Starbucks and skiing

Howard Schultz, the Starbucks CEO, was interviewed in the Guardian today. I learnt of how he was inspired to build a chain after his first visit to Italy in 1983. Seriously? How can a visit to the home of beautiful coffee have spawned such a monster? How much better the world would be if he’d restricted himself to building daisy chains.

I read of how he’s planning to refit 100 UK stores this year, making their interiors more individual and in tune with their local area. Oh, the irony. Starbucks, the destroyers and growth-stunters of bona fide independent local coffee shops the world over, are to copy their approach. Stick to bland, bitter homogeneity Mr Schultz, it’s what you’re good at.

I also read how Peter Mandelson, responding to some derogatory comments from Schultz regarding the UK economy, launched a foul-mouthed tirade in his direction back in February. I found myself developing a soft spot for Mandelson all of a sudden. Perhaps I should stop reading the Guardian, it’s becoming unhealthy.
Still feeling the post-holiday blues after skiing, and wondering if I’ve maybe overlooked several hundred pounds in my current account somewhere that would allow me another trip this winter. I fear not. I have eulogised enough about the delights of skiing before now, but something new struck me on this trip – the uniqueness of each run down the mountain.

On Friday, we were making our way down the valley via a series of runs and lifts. Mel, one of the more talkative hobbits in the party, had fond memories of a particular run called Jerusalem, and en route to it, we found ourselves on a chairlift, ascending directly over a blue piste which was (a) groomed, (b) sunny, (c) virtually empty and (d) looking like a lot of fun. “Looking like a lot of fun” means it had a lot of bends which looked like they might like to be taken at high speed. So we postponed our pilgrimage to Jerusalem, temporarily, and bombed down this run instead. Twice, both times without stopping. Strictly speaking, I did come to something of a stop first time round, having misjudged the racing line somewhat through a bend, and slid horizontally off the piste, over a ridge and out of sight of MacRae and Kirsty, who claimed to be hard on my heels. Now, it being a fast run, and there being boys involved, it had developed into something of a race, without anything being expressly mentioned to that effect. When MacRae saw me crash and slide off the piste out of sight, potentially surrendering my hard-earned lead, he was (a) delighted, and then (b) momentarily concerned for my welfare. So he stopped, as did Kirsty, or so they tell me, and called out to see if I was alright. I did actually hear them call out, but considered the fact that I was back up on my feet and skiing on to be an adequate answer to their enquiry, so didn’t visibly acknowledge it. I didn’t realise they had stopped, and so as I got up, dusted myself off and skied back on to the piste, still in the lead, I quietly congratulated myself on being so far in front that I’d had time to fall over, laugh for a bit, and still be in front when I returned to the ‘race’. I didn’t hear MacRae loudly calling me a fascist at this point, but took all his abuse on the chin once we’d got to the bottom, and got our breath back.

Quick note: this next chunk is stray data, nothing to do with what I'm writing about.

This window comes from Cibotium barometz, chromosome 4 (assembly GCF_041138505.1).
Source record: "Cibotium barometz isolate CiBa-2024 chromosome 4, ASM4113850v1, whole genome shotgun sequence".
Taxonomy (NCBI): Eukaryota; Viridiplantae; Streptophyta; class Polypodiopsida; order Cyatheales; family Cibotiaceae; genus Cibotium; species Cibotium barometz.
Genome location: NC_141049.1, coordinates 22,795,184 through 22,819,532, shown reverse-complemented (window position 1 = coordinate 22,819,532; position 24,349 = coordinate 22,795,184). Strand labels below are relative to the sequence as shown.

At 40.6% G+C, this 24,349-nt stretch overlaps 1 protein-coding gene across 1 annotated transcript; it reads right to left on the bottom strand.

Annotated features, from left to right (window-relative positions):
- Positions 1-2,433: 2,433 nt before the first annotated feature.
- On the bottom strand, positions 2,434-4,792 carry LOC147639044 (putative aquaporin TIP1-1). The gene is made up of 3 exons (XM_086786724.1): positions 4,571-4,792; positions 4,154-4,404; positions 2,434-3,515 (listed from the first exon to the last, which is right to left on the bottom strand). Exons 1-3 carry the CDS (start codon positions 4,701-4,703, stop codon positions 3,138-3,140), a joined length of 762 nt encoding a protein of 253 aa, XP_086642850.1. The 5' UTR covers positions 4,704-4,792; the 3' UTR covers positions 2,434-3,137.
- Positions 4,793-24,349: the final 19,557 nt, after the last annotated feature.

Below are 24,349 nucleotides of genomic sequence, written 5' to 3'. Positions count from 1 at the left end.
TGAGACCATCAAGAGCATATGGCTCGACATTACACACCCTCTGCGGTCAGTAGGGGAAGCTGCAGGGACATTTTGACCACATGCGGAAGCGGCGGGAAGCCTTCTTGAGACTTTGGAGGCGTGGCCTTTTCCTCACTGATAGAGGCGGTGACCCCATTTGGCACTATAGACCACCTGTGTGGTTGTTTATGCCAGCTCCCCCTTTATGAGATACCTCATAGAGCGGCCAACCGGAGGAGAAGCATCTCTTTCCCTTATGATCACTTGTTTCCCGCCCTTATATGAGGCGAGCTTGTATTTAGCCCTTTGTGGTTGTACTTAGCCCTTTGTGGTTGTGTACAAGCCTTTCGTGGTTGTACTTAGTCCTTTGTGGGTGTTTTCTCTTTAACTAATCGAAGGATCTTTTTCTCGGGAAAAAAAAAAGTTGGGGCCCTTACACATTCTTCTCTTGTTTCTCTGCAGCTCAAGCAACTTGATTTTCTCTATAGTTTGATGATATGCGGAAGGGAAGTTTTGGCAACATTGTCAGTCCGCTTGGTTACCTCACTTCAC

It should be noted at this stage that Mel would have destroyed all of us in a race, real or imagined, had he been strapped on to his customary snowboard. However, he had chosen that day to temporarily reject the dark side, and use skis instead. I believe he had a grand old time, burning quads notwithstanding.

So the point of all that was to explain that the next day we went back to this piste and it wasn’t nearly so much fun. There were more people on it, which meant we had to ski more circumspectly, it wasn’t as sunny, and the piste wasn’t in quite such good nick. Every day is different, and the same run is different on different days. Which means that each time you do a run it’s a unique event, and adds to the joy of the experience such as we had on Friday, as you know that it’s not always possible to recreate those conditions again.

Carpe diem…